If you have technical experience, you might explore consulting as a part-time job. My consulting work started shortly after I retired in 2009 with a phone call from a company asking if I could help them out with a short term project doing exactly what I did before I retired. I've been working four to six months a year ever since.

There are several other possibilities for part-time work that you could consider;

Do you like to drive and travel? Recreational vehicle dealers in your area might have a need for someone to transport motor homes from one dealership to another. Check with your local RV dealers and offer your services as a driver. Some might require a class C driver's license, but the rewards of being paid to travel to different parts of the country in a luxury motor home might be worth the effort.

I know a retired guy who used to drive cars between auto dealerships in his city and another who delivered cars for Enterprise car rental. This type of work is a little more difficult to get into because auto dealers usually have someone on staff deliver cars. It doesn't hurt to ask and it might result in a unique part-time job.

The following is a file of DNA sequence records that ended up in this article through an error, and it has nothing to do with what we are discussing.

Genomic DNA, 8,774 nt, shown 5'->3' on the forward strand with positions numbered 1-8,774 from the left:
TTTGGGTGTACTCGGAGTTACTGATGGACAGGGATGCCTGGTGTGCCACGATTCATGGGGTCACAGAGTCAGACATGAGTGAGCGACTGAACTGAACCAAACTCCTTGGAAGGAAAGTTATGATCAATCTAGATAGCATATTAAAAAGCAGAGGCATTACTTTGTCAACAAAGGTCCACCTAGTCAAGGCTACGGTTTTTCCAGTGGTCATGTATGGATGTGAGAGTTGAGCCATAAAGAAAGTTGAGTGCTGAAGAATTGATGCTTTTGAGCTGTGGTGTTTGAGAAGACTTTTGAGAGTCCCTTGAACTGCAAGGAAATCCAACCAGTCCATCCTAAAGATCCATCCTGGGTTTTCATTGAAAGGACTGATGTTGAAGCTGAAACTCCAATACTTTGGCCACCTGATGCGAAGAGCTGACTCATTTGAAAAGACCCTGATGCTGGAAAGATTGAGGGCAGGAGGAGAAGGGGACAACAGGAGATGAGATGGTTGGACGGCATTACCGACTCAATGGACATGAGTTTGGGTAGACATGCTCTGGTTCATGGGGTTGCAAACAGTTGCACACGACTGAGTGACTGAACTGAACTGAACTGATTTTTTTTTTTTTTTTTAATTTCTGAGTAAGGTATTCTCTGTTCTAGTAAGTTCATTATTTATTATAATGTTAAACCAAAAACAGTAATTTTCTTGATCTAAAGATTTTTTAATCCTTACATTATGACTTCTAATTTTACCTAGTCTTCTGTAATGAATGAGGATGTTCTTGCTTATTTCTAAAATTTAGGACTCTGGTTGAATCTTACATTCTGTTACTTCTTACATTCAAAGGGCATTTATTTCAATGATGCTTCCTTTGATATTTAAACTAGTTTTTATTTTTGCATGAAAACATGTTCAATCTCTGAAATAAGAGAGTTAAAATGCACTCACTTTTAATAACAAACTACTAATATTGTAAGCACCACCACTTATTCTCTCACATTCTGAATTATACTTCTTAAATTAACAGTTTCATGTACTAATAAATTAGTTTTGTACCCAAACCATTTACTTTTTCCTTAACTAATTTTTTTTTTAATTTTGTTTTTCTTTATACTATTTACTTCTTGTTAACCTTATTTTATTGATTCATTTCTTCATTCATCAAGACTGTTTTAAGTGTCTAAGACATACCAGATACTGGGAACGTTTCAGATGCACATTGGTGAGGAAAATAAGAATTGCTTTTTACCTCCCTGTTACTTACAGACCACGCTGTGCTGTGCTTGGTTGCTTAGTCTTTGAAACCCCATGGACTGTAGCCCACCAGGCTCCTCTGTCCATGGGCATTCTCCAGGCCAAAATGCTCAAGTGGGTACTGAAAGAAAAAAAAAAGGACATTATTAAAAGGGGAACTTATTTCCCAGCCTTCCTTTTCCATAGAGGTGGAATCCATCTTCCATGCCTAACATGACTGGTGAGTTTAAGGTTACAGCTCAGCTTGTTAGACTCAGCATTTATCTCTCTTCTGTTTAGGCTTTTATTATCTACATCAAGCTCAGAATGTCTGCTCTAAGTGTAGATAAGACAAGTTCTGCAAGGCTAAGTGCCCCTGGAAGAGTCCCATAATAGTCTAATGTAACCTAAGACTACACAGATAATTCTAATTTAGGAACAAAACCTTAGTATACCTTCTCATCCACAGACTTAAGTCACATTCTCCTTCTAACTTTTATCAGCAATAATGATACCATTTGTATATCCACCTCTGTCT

Uber, the ride sharing service that was started on the internet a couple of years ago offers opportunities to generate some additional cash. I don't know what the pricing structure is, but it should be easy to sign up for and generate some extra cash. Another big benefit for a retiree, you get to work when you want to and on your terms.

When most people think about a part-time job, the first thing that comes to mind is a low paying structured job where you report to a place at a certain time, put in some hours and get paid. This works and has been the norm since forever. But, the real key to finding unusual ways to earn extra cash is to look around, watch the news and see what is happening in the world today.

If you see something unusual that interests you, check it out. It might just be the perfect part-time job.